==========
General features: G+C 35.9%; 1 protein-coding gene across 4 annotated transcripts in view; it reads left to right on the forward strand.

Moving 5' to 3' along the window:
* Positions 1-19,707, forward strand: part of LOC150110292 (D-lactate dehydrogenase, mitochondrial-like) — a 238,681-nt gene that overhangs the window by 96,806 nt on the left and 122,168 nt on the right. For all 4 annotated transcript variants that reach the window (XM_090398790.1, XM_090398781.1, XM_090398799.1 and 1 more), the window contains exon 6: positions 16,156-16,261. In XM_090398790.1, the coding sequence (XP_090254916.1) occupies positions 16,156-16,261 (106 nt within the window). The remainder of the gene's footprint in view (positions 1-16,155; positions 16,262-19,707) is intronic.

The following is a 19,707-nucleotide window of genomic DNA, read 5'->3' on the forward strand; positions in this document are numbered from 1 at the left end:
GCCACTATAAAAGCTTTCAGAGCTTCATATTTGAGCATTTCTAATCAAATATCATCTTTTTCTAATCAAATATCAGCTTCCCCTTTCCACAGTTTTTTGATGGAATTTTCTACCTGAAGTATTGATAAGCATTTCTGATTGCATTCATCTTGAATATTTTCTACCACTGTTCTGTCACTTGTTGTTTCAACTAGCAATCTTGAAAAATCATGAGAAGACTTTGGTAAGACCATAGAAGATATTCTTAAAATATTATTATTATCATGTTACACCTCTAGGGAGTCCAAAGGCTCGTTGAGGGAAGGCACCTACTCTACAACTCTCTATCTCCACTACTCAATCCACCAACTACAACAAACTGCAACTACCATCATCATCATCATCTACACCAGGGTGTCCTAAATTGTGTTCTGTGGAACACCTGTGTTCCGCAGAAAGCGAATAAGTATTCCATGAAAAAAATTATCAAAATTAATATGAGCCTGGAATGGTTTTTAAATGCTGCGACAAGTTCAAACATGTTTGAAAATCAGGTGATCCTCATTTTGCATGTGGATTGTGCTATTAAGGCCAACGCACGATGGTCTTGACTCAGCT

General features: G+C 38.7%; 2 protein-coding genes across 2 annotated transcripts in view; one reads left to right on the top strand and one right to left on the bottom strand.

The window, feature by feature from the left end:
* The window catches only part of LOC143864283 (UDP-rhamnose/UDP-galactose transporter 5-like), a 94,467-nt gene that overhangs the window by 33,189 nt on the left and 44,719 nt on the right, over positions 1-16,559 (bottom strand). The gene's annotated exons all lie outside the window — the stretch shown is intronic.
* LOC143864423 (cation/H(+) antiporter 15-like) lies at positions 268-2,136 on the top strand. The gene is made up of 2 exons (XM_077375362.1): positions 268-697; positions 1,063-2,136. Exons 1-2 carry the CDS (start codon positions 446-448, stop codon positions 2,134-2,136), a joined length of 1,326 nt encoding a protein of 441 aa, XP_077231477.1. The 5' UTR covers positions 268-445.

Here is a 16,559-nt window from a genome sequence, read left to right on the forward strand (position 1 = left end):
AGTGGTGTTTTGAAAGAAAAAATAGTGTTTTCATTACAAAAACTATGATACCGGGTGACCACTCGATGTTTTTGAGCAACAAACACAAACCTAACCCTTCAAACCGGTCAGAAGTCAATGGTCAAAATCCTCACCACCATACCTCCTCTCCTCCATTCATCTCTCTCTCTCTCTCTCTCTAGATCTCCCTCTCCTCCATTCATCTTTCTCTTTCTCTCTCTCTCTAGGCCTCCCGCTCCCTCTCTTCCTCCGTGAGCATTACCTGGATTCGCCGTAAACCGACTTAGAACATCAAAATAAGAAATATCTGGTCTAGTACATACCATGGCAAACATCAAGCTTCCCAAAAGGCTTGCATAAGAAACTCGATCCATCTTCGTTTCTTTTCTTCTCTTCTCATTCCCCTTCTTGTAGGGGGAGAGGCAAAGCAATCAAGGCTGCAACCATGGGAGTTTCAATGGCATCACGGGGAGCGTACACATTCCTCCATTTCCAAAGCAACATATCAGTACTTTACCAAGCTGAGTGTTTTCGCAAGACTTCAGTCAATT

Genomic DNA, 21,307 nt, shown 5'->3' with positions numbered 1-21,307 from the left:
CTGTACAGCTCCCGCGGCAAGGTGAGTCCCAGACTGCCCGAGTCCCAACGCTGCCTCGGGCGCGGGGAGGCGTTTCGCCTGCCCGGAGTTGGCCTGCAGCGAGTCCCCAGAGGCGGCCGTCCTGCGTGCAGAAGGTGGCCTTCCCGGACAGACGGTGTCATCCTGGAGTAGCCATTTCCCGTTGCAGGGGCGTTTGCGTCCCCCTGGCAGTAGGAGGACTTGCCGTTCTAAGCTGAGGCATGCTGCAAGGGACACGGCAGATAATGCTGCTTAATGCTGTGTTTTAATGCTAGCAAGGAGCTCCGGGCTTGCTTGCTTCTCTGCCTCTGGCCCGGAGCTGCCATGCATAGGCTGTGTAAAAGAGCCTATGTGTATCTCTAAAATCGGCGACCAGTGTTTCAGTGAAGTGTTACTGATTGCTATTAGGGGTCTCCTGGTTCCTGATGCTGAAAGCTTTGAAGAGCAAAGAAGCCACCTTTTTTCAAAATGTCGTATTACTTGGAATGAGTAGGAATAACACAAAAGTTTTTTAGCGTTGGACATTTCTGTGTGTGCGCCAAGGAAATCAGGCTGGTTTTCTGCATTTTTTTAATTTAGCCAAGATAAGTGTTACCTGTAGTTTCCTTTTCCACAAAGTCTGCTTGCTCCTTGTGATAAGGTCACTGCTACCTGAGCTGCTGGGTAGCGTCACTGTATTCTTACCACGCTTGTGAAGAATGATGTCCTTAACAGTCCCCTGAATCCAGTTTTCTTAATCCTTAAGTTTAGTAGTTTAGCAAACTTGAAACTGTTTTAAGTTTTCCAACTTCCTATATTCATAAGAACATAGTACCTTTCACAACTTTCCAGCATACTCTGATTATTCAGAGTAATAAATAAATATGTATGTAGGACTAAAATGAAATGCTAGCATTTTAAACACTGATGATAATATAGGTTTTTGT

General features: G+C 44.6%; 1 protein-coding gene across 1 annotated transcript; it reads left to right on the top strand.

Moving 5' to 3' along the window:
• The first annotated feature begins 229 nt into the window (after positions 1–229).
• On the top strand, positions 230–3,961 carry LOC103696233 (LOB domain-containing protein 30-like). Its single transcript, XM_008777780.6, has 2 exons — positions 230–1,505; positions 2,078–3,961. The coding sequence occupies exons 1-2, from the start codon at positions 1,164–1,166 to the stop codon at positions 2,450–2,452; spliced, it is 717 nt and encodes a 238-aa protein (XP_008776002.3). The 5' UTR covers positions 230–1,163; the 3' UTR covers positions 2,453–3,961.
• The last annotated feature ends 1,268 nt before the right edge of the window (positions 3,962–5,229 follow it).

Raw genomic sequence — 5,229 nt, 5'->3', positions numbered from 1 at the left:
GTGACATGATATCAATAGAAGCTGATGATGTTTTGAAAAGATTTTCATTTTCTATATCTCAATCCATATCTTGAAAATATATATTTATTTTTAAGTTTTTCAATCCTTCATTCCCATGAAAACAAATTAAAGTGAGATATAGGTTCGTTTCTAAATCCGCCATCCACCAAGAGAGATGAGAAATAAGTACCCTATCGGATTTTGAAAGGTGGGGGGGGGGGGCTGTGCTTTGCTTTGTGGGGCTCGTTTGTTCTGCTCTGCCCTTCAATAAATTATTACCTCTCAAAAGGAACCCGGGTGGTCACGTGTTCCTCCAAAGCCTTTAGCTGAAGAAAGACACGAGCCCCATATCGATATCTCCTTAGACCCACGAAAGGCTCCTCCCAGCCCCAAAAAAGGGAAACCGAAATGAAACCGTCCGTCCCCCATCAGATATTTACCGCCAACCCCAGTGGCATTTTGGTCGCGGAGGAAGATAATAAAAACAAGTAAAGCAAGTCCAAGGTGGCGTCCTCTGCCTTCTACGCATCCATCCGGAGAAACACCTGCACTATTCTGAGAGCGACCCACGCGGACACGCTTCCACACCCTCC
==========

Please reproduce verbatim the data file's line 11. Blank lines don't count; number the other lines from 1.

AGTGGTGTTTTGAAAGAAAAAATAGTGTTTTCATTACAAAAACTATGATACCGGGTGACCACTCGATGTTTTTGAGCAACAAACACAAACCTAACCCTTCAAACCGGTCAGAAGTCAATGGTCAAAATCCTCACCACCATACCTCCTCTCCTCCATTCATCTCTCTCTCTCTCTCTCTCTAGATCTCCCTCTCCTCCATTCATCTTTCTCTTTCTCTCTCTCTCTAGGCCTCCCGCTCCCTCTCTTCCTCCGTGAGCATTACCTGGATTCGCCGTAAACCGACTTAGAACATCAAAATAAGAAATATCTGGTCTAGTACATACCATGGCAAACATCAAGCTTCCCAAAAGGCTTGCATAAGAAACTCGATCCATCTTCGTTTCTTTTCTTCTCTTCTCATTCCCCTTCTTGTAGGGGGAGAGGCAAAGCAATCAAGGCTGCAACCATGGGAGTTTCAATGGCATCACGGGGAGCGTACACATTCCTCCATTTCCAAAGCAACATATCAGTACTTTACCAAGCTGAGTGTTTTCGCAAGACTTCAGTCAATT